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Pain After Wisdom Teeth Removal | United Concordia

Dealing with Pain after Wisdom Teeth Removal

Opioid prescriptions: to fill or not to fill?

Wisdom Teeth pain and opioids


Wisdom teeth removal is usually done quickly in the dentist’s office. Though it involves bone surgery, it’s fairly routine.

Your teen may have dissolvable stitches and gauze packed in the surgery site. And unless there are complications, most kids don’t have much pain at all afterwards. Any tenderness or stiff jaw muscles should only last a few days.

Over-the-counter medications can ease your teen’s discomfort. But your dentist may have prescribed a strong opioid pain medicine, too. Before you fill it, here’s important safety information to consider.


Wise wisdom teeth pain relief tips

  • Try OTCs first
    Over-the-counter medications like Advil and Tylenol are safer and more effective. Research shows that a combination of both provides better wisdom teeth pain relief than prescription narcotics.1 Plus, ibuprofen is an anti-inflammatory, so it also reduces swelling.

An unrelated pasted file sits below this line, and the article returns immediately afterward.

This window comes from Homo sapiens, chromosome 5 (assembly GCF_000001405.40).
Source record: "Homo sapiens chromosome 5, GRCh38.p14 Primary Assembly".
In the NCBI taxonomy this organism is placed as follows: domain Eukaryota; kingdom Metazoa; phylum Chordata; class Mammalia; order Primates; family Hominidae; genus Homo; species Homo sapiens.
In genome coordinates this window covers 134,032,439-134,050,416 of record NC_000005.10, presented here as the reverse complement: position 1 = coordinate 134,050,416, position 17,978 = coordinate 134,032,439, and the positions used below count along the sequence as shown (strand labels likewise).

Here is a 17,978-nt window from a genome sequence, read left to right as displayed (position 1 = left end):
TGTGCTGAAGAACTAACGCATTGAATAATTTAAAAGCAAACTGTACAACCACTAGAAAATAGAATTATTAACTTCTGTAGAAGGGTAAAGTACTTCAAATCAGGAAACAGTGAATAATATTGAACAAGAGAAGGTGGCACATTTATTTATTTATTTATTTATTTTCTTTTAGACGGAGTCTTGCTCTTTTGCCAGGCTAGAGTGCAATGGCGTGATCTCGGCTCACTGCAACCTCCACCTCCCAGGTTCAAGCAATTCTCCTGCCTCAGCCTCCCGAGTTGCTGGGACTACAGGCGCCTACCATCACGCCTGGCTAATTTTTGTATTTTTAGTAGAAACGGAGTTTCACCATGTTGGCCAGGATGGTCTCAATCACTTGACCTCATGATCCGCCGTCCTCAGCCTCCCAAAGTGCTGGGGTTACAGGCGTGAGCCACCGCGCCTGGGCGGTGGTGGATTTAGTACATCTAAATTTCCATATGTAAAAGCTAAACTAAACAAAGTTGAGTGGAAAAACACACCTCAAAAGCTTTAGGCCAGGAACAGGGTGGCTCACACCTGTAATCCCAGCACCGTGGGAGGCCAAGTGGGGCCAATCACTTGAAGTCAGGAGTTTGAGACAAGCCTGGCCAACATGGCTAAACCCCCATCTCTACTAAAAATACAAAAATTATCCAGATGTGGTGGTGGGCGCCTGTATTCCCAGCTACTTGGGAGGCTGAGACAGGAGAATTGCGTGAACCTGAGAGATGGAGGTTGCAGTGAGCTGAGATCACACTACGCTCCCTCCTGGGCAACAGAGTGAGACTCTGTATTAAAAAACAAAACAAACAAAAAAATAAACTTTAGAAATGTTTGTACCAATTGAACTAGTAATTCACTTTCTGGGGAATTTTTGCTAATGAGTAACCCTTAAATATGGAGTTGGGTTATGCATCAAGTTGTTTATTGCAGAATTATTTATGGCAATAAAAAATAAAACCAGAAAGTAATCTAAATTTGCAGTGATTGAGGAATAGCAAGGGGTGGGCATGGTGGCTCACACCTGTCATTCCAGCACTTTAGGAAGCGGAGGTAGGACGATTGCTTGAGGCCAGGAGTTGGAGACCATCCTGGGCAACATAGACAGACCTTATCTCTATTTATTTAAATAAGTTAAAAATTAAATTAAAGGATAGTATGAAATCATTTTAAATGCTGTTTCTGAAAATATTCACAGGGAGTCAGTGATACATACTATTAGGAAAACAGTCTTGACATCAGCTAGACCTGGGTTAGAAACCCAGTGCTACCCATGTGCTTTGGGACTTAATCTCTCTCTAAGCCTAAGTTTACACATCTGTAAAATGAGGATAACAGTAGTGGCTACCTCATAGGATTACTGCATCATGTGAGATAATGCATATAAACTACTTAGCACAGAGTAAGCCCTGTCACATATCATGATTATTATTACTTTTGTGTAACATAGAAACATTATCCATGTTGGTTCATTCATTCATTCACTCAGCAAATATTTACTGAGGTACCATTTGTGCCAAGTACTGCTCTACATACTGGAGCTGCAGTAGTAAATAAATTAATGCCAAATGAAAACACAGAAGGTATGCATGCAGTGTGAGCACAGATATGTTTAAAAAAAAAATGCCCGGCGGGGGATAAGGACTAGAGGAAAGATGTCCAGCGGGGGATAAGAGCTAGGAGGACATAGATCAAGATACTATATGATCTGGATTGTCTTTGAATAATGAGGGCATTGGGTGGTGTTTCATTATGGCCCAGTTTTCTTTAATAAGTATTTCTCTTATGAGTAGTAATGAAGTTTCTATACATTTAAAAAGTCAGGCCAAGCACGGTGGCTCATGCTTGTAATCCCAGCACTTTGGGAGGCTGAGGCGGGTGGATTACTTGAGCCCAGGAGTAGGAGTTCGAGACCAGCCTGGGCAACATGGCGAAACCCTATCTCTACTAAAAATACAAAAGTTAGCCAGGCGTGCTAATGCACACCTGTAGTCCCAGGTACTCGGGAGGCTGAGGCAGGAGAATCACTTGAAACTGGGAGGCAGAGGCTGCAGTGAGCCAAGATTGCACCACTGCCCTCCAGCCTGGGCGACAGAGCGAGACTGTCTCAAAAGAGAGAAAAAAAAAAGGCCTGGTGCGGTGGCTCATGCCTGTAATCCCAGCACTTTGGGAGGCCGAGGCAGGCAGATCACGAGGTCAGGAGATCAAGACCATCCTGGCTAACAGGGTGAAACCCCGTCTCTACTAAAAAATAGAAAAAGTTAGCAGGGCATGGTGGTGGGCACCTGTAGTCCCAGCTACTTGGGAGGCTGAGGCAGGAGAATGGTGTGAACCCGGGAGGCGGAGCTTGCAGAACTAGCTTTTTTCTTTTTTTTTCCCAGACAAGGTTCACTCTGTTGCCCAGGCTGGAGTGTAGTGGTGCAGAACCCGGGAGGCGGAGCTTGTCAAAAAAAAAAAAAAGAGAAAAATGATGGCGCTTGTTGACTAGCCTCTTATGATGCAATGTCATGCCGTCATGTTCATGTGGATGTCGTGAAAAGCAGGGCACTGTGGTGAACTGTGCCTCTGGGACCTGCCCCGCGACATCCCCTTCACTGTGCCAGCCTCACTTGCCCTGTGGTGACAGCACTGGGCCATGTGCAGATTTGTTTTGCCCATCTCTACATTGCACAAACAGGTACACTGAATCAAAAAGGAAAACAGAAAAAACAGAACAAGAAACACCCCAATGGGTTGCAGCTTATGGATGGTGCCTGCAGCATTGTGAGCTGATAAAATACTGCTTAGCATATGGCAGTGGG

• Consider the risk of opioids
    Opioids are very powerful and can be addictive, especially among teenagers. High-schoolers who take prescription opioid painkillers are 33% more likely to abuse opioids later in life. And 37% of seniors who take opioids for fun start with their leftover pills.

  • Fill a limited prescription
    Soreness should only last a day or two, so you don’t need a 30-day supply of opioids. When your dentist writes the prescription, explain you’d prefer just a few pills. And make sure your teen takes them exactly as prescribed.

  • Don’t keep leftover opioids
    Over half of opioids prescribed for pain relief aren’t used.2 And most people store them in the medicine cabinet. But leftover opioids can tempt friends or siblings, so don’t keep them within easy reach – 70% of teens who abuse drugs get them from home.

  • Dispose of pills properly
    The FDA recommends flushing unused opioids down the toilet immediately — unless there’s a drug-take back program in your community. Some pharmacies offer disposal solutions, so ask your pharmacist when you pick up the prescription.


Learn more:

Prescription pain medication: is it worth it?

United Concordia educates dentists on opioid alternatives

Wisdom teeth FAQs


1. Moore, Paul A. & Hersh, Elliot V. (2013). Combining ibuprofen and acetaminophen for acute pain management after third-molar extractions. The Journal of the American Dental Association, Volume 144, (Issue 8). Pages 898-908.
2. Rhodes, Karin V. (2016). “Unused opioid analgesics and drug disposal following outpatient dental surgery: A randomized controlled trial.” Drug and Alcohol Dependence Journal, Volume 168. Pages 328-334.